On September 9th, the St Louis Rams open up their season in Detroit against the Lions with the glass half full. The question is whether or not they'll leave with the glass half empty. I'm projecting a 'moral victory' for Sam Bradford and company, and a cashing ticket for the home favorites.
When it comes to breaking down a Week 1 point spread, one must consider 'key numbers'. When the line opened Detroit -9 I thought that was kind of high. The Rams might be coming off a horrendous season, but they've made a number of great moves in the offseason and got some key pieces back from injury. The market agrees as we've seen a significant line move over the last 24 hours. Currently, Detroit is favored by a touchdown (odds courtesy of SBRforum).
So which way should we go? Right now, if you like the Rams you already missed out on two points of value over the key number of '7'. If you like the Lions you have to ask yourself whether they'll win by more than a touchdown.
Instead, consider throwing Detroit in a two-team, six-point teaser and take the guesswork out. Teasing down home favorites past the '7' and '3' has proved to be a very profitable approach in the NFL. Find another option on the board such as New Orleans -7 or Philadelphia -8.5 and you're good to go.
It's pretty dark in the room when it seems like I'm the only one supporting a team, but I maintain the Rams will be much improved in 2012. The problem is Week 1 is not a matchup that favors their strengths. There are three main advantages that I see for the Lions that should secure the home win.
A big issue for the Rams in 2011 was their pass protection. Granted, they ranked near the bottom in most meaningful statistical categories, but the inability to protect Bradford really derailed the entire offense.
Those questions linger this year with questions at LG, RT, and to a lesser extent, LT. Week 1 will mark the first time they play together as a unit this year. That's not what you want when guys like Cliff Avril, Ndamukong Suh, Kyle Vanden Bosch, and Nick Fairley are on the other side.
Corey Williams and Willie Young are nothing to sneeze at either as this line comes at you in waves. Sam Bradford has to prove he's improved his decision-making and can get the ball out quicker in order to have success. They'll also rely heavily on the run game to nullify the rush.
I think the Rams' receivers are an underrated group. Danny Amendola is a reliable route-runner and pass catcher, Brandon Gibson has potential, and Steve Smith might regain his form. There is also hope on the horizon with their youth movement—Lance Kendricks, Brian Quick, Chris Givens, and Austin Pettis. They have some high hopes for Steven Jackson, Isaiah Pead, and Daryl Richardson out of the backfield, too.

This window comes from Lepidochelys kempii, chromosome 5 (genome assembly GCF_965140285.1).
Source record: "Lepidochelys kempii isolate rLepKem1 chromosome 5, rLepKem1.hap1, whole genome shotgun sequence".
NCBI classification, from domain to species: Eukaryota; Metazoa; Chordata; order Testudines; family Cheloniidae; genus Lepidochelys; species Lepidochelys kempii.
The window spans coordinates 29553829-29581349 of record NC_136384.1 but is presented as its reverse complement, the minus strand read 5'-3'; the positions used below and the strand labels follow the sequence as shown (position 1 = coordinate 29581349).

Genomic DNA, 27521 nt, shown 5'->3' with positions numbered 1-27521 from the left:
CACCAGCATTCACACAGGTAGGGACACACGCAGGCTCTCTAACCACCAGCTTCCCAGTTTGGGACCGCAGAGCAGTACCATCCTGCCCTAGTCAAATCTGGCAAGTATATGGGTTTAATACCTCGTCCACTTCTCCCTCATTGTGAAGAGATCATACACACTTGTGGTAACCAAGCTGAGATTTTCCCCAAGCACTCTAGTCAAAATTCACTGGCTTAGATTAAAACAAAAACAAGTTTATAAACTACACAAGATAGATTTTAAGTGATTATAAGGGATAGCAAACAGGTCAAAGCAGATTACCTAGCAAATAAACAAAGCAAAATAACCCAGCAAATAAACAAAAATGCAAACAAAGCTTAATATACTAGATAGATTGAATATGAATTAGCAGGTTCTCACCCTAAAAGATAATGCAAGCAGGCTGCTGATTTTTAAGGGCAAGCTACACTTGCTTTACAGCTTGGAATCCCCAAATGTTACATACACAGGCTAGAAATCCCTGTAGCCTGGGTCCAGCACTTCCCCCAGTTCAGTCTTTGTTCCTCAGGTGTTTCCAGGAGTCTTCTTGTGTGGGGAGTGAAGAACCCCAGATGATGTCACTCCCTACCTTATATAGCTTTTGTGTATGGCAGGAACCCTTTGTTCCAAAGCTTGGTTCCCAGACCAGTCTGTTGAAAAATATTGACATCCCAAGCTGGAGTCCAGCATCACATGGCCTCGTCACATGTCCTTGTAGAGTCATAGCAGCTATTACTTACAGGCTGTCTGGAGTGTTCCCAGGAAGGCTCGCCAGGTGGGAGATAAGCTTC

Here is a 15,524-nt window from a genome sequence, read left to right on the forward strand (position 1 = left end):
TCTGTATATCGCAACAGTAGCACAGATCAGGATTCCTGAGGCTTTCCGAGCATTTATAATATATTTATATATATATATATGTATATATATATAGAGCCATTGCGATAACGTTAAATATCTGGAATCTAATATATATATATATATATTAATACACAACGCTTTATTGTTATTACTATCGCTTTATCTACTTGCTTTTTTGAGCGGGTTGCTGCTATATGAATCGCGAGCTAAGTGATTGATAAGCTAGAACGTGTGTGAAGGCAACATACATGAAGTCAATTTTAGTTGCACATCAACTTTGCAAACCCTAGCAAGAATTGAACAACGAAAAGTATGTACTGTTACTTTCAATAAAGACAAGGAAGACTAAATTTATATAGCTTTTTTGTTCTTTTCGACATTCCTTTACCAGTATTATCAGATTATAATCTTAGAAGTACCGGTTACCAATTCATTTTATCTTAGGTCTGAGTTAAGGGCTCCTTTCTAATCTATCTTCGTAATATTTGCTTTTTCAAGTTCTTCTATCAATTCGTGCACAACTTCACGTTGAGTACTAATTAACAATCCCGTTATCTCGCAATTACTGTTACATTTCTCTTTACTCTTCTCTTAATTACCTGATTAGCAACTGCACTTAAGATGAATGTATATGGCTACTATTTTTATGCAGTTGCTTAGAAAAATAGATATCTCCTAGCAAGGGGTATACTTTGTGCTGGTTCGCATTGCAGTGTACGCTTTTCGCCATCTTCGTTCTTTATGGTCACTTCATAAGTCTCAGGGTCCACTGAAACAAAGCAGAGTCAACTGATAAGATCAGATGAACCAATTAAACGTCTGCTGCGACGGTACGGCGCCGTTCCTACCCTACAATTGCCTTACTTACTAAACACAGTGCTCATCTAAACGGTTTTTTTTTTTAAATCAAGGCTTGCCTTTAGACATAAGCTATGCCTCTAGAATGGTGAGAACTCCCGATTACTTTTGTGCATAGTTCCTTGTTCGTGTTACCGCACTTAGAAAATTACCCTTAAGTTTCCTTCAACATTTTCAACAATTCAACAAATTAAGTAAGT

The problem is, Jeff Fisher wants to have a run-heavy attack and that kind of philosophy may not work against the high-flying scoring machine in Detroit. In order for the Rams to win this game straight up, they'll need their defense to limit what the Lions do on offense.
Up front, Michael Brockers, Robert Quinn, and Chris Long can do some damage. This will be their best hope in slowing down the Lions. James Laurinaitis is a game-changer at the next level, and Cortland Finnegan and Janoris Jenkins can shut things down at the back.
That's the good news.
The bad news is their depth—especially in the secondary. After the starters, who starts in the nickel and dime packages? The Lions love to spread you out and pick you apart. Not many people talk about this, but Matthew Stafford threw for 5000 yards last year. Calvin Johnson is uncoverable. Brandon Pettigrew is primed for a big year and complemented by Tony Scheffler. Nate Burleson and Titus Young can take advantage of favorable matchups.
The running game is bleak, but Kevin Smith can mange his role in spot-duty while Mikel Leshoure sits out with a suspension.
The offense doesn't rely on dozens of "trickeration" formations to confuse you. For the most part, they line up and just beat you with execution.
Continuity vs Change
In the preseason, coach Jim Schwartz claimed they could call an entire game's worth of plays with the existing roster. There is so much continuity on both sides of the ball that there isn't much of a learning curve going on in this program.
In stark contrast, Jeff Fisher is at the beginning stages of implementing his approach. This factor might be overblown, but the Lions are going to feel much more comfortable in those "make or break" moments—and they're at home.
It wouldn't shock me if the Rams cover the spread, but winning straight up is a tall task given the mismatches. St Louis has a bright future, but they are young and likely not ready for prime time just yet.